Monster Vitamins for A Generation of Monster Kids

By David Weiner

“Come a little closer, madam — I want you to save 25 cents on Monster Vitamins.”

In the early ’70s, aging horror legend Vincent Price was the perfect pitchman for Monster Vitamins, chewable fortified vitamins for kiddies from Bristol-Myers, the makers of the beloved Pals Vitamins. 

A healthy Monster Kid was a happy Monster Kid. The whimsical Monster Vitamins came in seven “monstrous shapes and colors”: There was Babbly Bat. Screaming Mimi. The Blob. Gorgonzola. Fedorable. Sneaky & Squeaky. And the Monstermobile (they had to have a ride!).

There were two types of product that included a Monster Vitamins Plus Iron option as well. 

In addition to doing Monster Vitamins print ads, a fun commercial featuring Price aired in 1974, featuring animated versions of the various characters. Warren Godfrey, the Clio Award–winning art director on the commercial, recalled that particular shoot to be a highlight over his 50-year career, telling Todd Franklin’s Neato Coolville blog, “I came up with the idea of using Vincent Price as the spooky spokesperson at home in his Gothic castle, sitting in a huge Gothic chair by the fireplace. … Vincent was a pleasure to work with. I do remember in the pre-production meeting with his agent that he requested a prune Danish for his breakfast at the shoot.” 

My father worked for Bristol-Myers in the ’70s, and so Monster Vitamins were very much part of my daily Monster Kid meal regimen, along with a promotional perk or two. I loved the haunted house–style packaging, and I have fond memories of putting colorful Babbly Bat and Blob stickers on my bedroom door. Gorgonzola, Screaming Mimi, Fedorable, and the Monstermobile took residence in my older sister’s room, permanently affixed to her vanity mirror, which she still has. 

One day, a giant package was delivered to our door, and inside was a fold-out, cardboard Monster Vitamins clubhouse that we could play in, putting all refrigerator-box clubhouses to shame. Imagine the excitement, having our own haunted house within our home. It resided in our basement for a good amount of time — until I destroyed it, as most kids are want to do.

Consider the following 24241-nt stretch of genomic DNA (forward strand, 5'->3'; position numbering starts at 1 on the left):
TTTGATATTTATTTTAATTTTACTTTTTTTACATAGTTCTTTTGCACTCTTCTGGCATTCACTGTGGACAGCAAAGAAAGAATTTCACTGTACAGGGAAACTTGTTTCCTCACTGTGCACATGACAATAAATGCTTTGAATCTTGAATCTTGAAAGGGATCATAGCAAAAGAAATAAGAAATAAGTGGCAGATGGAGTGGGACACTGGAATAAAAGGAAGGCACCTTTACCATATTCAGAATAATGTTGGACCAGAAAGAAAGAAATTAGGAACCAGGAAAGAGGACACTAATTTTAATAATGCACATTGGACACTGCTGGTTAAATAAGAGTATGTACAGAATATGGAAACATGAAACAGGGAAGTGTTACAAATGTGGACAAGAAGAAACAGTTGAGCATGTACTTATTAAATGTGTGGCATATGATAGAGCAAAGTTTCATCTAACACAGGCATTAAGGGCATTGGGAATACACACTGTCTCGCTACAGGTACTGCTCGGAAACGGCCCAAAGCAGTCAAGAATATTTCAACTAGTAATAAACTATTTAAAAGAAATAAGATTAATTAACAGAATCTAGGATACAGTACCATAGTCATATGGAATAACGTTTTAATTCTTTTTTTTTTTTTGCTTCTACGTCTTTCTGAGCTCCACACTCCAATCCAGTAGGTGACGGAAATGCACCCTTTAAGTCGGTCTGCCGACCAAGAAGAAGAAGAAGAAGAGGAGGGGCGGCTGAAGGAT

Interestingly, the success of Monster Vitamins was almost destroyed — alongside Pals, Spider-Man, The Flintstones, Bugs Bunny, and similar vitamin character products — by a league of justifiably concerned parents in the early ’70s. Subsequent to a number of children who overdosed on the products thinking they were candy, a campaign by the Boston-based ACT — Action for Children’s Television — petitioned the Federal Trade Commission to have networks remove kiddie vitamin commercials from children’s TV programming blocks. Bristol-Myers was among the select corporations that voluntarily withdrew their ads. 

Luckily, we still have many fond memories and even a few relics left of Monster Vitamins, from intact bottles and packaging held by collectors to cardboard-cutout masks and an ultra-rare promotional record, shared courtesy of Todd Franklin’s Neato Coolville blog.

And, of course, we briefly had that priceless Vincent Price commercial. Godfrey remarks, “What was funny at the end, after he talked about the vitamins and we showed the vitamins animated, he reached down and pulled up a trap door as light came from below. He yelled down, ‘Right, kids?’ and the kids replied all together as a voiceover, ‘RIGHT!!!’ The lawyers today probably wouldn’t let us do that. Cruelty to kids.” 

(This article first appeared in Famous Monsters of Filmland issue #288)


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